It took me twenty years to dig out the stories of the successors of Genghis Khan. What happened to the empire after he died, I wanted to know. It was the largest land-based empire in world history. He left a last will and testament. He named an heir. And what happened was earth-shattering, for it lay the foundations of the times we live in.

I was like an archaeologist discovering fragments of antiquities and piecing them together to form a whole story. This digging of the story took time, but I was rewarded for my diligence.

Each of my volumes is a portrait of a principal character. The stories concern the heroes of their time: Chancellor Yeh-lu, the man who saved Chinese civilization. Princess Sorghagtani, the most remarkable woman of the age. Batu, the grandson of Genghis Khan who conquered Russia, and Hulegu, the Khan who ;aid siege to Baghdad, still remembered in Friday prayers today because he brought down the twin power centers of the Muslims in the Middle East.

Not only the stories, but even the names had been lost to the West. One writer I read during the second Gulf War openly lamented in "The New Yorker" magazine, that he kept coming across the name Hulegu, but who was Hulegu? Search no more. My volume tells the story. The Mongols were in the Middle East, right at the end of the Crusades, offering an alliance to the Christian Kings and warrior monks, to evict Islamic armies from Jerusalem. The alliance was refused.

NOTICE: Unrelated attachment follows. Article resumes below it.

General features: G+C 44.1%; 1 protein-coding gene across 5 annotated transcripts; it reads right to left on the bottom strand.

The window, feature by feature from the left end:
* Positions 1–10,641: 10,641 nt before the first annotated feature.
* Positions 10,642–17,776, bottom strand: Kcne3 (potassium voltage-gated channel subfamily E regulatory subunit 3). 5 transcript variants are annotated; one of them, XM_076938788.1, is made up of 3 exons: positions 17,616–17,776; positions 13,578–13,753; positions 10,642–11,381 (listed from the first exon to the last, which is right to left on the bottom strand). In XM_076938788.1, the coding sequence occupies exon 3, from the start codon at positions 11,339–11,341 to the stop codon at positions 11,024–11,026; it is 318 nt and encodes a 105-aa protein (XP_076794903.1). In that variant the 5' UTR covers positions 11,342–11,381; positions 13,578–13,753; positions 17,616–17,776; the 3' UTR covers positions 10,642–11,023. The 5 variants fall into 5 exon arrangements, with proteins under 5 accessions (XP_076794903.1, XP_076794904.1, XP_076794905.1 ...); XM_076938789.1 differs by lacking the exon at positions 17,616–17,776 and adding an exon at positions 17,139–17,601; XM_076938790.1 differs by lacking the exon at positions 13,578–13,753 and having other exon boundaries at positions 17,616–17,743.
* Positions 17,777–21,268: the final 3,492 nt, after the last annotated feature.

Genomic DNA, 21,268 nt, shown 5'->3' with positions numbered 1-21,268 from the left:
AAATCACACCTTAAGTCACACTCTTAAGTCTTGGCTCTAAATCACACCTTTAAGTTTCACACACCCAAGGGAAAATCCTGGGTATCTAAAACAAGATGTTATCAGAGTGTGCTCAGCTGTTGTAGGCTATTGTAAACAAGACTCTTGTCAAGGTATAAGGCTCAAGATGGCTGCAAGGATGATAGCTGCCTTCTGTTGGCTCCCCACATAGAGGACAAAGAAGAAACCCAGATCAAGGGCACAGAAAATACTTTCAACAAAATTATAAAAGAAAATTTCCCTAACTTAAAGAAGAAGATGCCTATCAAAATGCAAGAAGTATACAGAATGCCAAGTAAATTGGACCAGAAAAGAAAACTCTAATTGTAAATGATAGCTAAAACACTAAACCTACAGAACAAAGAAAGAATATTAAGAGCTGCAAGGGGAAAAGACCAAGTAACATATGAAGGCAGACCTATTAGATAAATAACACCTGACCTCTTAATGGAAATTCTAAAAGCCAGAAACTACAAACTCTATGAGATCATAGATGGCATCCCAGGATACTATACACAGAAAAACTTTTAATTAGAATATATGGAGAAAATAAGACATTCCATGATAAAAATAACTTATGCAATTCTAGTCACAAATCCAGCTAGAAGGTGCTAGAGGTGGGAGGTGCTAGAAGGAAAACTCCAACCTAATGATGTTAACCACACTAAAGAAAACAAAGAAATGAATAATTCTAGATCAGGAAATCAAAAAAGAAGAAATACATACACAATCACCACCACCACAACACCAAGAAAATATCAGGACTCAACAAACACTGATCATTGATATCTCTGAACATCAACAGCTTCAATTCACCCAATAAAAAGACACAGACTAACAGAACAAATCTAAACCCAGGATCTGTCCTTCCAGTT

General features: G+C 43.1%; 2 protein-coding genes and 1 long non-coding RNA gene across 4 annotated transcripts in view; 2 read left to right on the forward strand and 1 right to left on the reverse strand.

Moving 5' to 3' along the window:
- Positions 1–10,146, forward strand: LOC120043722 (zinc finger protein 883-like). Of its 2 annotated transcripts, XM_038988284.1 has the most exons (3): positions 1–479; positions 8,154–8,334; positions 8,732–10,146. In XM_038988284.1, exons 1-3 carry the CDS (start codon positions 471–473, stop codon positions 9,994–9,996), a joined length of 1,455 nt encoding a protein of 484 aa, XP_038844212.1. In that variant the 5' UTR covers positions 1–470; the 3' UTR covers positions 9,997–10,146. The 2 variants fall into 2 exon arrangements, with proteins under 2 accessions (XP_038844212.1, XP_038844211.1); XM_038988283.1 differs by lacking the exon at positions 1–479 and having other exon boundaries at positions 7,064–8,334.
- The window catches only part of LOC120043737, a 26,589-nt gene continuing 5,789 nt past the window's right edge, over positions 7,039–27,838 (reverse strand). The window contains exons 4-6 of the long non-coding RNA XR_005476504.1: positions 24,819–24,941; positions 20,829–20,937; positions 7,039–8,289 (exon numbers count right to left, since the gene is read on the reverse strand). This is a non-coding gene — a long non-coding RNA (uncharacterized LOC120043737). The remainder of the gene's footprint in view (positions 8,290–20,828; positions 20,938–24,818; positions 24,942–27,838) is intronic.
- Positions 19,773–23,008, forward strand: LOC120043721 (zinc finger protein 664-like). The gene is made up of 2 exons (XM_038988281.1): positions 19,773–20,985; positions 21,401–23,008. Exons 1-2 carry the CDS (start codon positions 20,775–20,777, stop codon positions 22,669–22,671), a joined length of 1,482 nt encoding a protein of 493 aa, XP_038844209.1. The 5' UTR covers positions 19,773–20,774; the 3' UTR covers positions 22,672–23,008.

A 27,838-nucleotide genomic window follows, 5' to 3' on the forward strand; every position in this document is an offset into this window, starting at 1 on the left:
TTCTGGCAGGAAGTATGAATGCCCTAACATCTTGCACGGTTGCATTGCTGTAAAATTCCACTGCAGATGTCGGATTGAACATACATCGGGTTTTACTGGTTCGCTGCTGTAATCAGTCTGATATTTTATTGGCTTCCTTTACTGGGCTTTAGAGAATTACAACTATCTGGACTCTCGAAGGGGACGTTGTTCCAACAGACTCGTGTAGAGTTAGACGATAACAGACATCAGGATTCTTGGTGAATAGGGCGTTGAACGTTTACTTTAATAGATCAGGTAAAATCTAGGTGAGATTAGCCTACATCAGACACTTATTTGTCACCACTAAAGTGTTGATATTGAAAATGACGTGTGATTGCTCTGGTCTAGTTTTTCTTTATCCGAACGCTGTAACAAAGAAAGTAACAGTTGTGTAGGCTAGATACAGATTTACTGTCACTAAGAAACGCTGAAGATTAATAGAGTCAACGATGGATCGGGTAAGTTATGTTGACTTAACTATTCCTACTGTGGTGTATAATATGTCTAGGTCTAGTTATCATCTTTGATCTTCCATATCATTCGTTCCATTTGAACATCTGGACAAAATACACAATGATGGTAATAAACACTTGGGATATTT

One might say that I developed an obsession for the first chapter of global history. The reason was that no one knew anything about it. The classical historians had a bias against the barbarians. Nobody thought they had a story worth telling. The great civilizations did not want the story from the other side.

I began reading all of the fantastic scholarship after World War II that painted a whole new picture of an aristocratic nomad culture based on the horse founded by a military genius who was ruthless, but no more ruthless than the Crusaders and the great Muslim warriors of the Middle Ages.

I could not stop, even when I spent years excavating the story. I wanted to know how the story turned out. I wanted to know these characters.

I knew that I was on to a scoop even after centuries. I figured that if the stories had a hold on me, dear reader, they would have a hold on you. This was a tale about power at the top of the world. Heroes and villains, skulduggery in high places. Weapons, ponies, strategies, feats of valor, barbarism against civilization. What themes!